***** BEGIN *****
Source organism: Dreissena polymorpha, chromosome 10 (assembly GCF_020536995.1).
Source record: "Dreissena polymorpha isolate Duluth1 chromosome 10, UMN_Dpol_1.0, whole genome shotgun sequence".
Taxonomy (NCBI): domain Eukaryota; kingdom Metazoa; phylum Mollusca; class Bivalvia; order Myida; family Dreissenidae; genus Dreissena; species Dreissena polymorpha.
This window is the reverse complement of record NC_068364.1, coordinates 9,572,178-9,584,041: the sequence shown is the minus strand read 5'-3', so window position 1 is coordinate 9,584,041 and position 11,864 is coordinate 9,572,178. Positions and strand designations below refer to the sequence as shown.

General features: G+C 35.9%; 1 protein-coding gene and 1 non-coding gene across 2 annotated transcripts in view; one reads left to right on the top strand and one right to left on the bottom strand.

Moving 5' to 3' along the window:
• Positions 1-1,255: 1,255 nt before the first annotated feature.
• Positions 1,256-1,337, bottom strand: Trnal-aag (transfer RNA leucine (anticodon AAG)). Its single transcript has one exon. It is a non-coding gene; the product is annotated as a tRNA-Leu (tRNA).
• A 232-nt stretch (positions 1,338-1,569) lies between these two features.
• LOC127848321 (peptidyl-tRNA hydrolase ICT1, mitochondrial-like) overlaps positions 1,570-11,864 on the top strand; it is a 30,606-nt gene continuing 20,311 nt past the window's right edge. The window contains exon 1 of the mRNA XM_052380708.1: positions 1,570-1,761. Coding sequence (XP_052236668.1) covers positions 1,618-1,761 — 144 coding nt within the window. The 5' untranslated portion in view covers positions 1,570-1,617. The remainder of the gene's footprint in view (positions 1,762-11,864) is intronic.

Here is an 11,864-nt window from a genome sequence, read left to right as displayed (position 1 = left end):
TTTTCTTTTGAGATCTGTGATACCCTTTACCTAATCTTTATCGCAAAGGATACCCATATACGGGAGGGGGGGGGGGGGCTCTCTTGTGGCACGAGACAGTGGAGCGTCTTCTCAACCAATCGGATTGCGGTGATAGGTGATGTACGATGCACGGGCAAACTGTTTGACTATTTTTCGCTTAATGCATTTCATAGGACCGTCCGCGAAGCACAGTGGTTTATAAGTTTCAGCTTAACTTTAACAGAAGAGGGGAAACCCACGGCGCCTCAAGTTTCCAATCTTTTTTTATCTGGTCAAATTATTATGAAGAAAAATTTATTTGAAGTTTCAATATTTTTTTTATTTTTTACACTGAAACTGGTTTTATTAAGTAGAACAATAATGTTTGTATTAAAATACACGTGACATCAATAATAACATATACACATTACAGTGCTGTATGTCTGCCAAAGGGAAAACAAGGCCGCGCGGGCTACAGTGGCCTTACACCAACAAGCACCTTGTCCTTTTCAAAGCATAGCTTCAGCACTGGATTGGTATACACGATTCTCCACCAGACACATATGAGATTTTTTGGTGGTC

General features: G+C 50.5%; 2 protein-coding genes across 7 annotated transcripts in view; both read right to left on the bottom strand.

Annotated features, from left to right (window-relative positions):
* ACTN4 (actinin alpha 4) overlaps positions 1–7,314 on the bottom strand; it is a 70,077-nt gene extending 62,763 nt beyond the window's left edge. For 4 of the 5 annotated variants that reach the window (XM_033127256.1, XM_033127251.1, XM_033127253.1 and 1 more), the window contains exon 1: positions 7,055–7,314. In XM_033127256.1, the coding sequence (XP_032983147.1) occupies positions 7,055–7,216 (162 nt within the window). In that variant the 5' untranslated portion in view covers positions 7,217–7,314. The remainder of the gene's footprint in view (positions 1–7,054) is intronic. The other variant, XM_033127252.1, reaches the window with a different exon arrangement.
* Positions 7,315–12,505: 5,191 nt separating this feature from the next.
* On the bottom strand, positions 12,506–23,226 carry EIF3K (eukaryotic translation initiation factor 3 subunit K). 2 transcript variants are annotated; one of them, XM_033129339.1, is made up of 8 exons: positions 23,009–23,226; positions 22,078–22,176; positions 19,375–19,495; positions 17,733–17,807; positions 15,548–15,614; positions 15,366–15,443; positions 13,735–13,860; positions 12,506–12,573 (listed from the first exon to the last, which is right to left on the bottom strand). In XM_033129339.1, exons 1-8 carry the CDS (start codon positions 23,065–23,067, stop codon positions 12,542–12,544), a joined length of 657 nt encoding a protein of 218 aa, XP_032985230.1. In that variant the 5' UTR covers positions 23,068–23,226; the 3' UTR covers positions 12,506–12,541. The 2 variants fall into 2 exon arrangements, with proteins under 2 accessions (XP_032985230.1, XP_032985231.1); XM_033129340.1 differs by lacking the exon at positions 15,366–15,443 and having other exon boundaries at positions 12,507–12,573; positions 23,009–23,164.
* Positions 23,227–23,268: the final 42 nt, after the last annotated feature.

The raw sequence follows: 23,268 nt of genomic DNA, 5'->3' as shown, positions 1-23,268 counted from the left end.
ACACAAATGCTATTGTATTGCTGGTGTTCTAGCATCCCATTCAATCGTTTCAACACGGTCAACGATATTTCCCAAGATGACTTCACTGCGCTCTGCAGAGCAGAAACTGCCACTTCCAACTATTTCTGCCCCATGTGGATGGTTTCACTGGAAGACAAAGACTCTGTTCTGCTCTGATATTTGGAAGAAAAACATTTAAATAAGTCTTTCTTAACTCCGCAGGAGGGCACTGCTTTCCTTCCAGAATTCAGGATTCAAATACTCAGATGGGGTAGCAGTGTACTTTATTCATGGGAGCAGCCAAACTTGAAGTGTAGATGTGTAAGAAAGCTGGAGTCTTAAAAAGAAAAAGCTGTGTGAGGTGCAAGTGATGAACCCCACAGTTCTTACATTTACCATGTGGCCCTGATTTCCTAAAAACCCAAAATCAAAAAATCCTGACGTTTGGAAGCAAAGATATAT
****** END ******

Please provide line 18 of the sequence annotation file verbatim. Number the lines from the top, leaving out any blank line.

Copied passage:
* Positions 23,227–23,268: the final 42 nt, after the last annotated feature.